# From: Julie A. Kangas
Well, as I mentioned last week, I spent this weekend baking bread with
the Russian culture. All I have to say is WOW, is this stuff agressive.
After a few hours it had invaded my kitchen and set up a puppet
government ;-). Seriously, it was a very strong bubbler and had no
trouble with some very heavy (and probably not kneaded enough) dough.
I made three kinds of bread; the black bread from Sourdough International,
a finnish sour rye (adapted from "The Finnish Cookbook" by Beatrice
Ojakangas), and "Dark Rye Bread Borodinskii" (adapted from "The Art
of Russian Cuisine" by Anne Volokh). Both the Finnish sour rye
and the Borodinskii bread use the rye sour (milk and rye left to get
very sour) for flavoring and some commercial yeast for leavening. I
modified these recipes to use the Russian culture, so any yuckiness
is my fault.
I made the black bread and borodinskii bread on Saturday. My culture
did quite well but it was perhaps not as sour as I would have liked.
This could be due to the sweetness of the breads though. (The borodinskii
bread is even sweeter than the black bread but has a very hearty
rye taste. It is darker than the "black bread"). However, the next
day I made the Finnish rye bread and it was quite a bit stronger.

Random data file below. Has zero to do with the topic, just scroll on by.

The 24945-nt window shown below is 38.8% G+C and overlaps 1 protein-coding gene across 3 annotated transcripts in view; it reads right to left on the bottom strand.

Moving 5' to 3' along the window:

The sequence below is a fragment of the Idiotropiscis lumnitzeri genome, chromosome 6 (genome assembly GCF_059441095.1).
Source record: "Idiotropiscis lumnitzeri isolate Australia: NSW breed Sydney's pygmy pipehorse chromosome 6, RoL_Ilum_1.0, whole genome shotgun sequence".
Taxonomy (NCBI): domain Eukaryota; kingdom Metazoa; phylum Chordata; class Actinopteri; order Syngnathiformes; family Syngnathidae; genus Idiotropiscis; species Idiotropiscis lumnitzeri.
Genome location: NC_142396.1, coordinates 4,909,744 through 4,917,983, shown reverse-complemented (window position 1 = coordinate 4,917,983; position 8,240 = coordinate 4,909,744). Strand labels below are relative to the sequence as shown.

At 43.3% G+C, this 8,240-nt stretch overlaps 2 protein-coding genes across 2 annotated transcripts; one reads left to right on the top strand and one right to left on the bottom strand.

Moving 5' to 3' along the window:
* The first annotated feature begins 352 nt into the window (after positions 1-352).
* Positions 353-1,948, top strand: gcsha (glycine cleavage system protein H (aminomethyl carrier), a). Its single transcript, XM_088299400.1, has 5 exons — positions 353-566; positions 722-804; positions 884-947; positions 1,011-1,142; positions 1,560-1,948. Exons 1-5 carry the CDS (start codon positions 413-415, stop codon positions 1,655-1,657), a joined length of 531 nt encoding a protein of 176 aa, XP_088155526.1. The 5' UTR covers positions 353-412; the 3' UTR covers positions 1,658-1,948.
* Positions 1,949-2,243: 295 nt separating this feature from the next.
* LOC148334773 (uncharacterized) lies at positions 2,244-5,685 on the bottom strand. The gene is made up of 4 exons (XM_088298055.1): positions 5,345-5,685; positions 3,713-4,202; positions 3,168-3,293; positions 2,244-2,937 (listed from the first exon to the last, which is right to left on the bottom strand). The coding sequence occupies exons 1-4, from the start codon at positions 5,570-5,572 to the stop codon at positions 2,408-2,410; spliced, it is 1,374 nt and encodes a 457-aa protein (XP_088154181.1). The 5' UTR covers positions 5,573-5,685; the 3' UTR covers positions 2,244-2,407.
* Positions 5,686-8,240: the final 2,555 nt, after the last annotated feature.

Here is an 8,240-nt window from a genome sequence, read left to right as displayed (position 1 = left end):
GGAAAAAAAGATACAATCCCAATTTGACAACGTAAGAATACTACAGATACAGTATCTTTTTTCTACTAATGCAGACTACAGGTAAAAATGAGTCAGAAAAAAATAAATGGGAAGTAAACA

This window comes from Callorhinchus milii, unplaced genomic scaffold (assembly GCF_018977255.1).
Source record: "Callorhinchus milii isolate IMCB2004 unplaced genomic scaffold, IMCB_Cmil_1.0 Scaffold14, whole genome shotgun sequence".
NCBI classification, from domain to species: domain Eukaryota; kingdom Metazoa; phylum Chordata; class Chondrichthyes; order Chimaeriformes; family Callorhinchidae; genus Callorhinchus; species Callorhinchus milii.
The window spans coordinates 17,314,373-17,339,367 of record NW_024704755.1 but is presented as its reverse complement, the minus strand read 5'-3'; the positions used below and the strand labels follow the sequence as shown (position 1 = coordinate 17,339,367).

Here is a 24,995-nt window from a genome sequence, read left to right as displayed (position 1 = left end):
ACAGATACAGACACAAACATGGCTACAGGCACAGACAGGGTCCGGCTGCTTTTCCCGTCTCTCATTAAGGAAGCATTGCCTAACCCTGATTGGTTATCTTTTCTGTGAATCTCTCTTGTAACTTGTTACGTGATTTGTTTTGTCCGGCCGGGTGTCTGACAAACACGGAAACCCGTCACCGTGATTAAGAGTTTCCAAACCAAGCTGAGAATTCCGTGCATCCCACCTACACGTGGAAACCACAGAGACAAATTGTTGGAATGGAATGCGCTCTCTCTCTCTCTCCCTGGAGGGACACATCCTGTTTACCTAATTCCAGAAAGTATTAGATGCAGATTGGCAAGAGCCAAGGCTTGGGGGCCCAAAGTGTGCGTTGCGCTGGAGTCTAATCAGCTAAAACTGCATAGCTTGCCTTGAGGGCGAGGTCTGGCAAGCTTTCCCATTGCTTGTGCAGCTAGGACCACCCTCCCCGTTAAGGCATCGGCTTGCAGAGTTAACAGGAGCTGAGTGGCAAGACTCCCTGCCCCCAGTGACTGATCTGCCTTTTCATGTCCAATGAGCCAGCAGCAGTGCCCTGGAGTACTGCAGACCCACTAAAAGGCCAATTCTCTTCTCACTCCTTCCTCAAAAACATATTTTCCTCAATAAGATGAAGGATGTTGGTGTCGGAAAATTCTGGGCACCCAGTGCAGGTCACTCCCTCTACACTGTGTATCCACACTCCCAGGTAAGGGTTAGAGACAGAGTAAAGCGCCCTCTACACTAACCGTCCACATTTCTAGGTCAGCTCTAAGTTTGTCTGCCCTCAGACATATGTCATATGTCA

(The proofing times were the same each day) It had a very nice sour
(but not stomach turning) smell and taste. (This is not a sweet bread
though). I'm very happy how this turned out (the other breads are
yummy too). Perhaps a culture gets stronger after a few uses.
I've included recipes below, but first a few words about them. The
Finnish rye uses a rye based sour so I cut down the amount of
white flour (since it's in the russian culture) and slightly increased
the rye. It seems to be the same as when I made it before (except
for the culture which is better).
The borodinskii bread also used a rye starter. It called for a cup of
white flour which I deleted (again, the russian culture is based on
white flour). The rest of the flour is dark rye. There is also a
recipe for an all-dark rye bread (including starter) in the book.
I haven't tried it yet.
Here are the recipes which are cryptic if you haven't made bread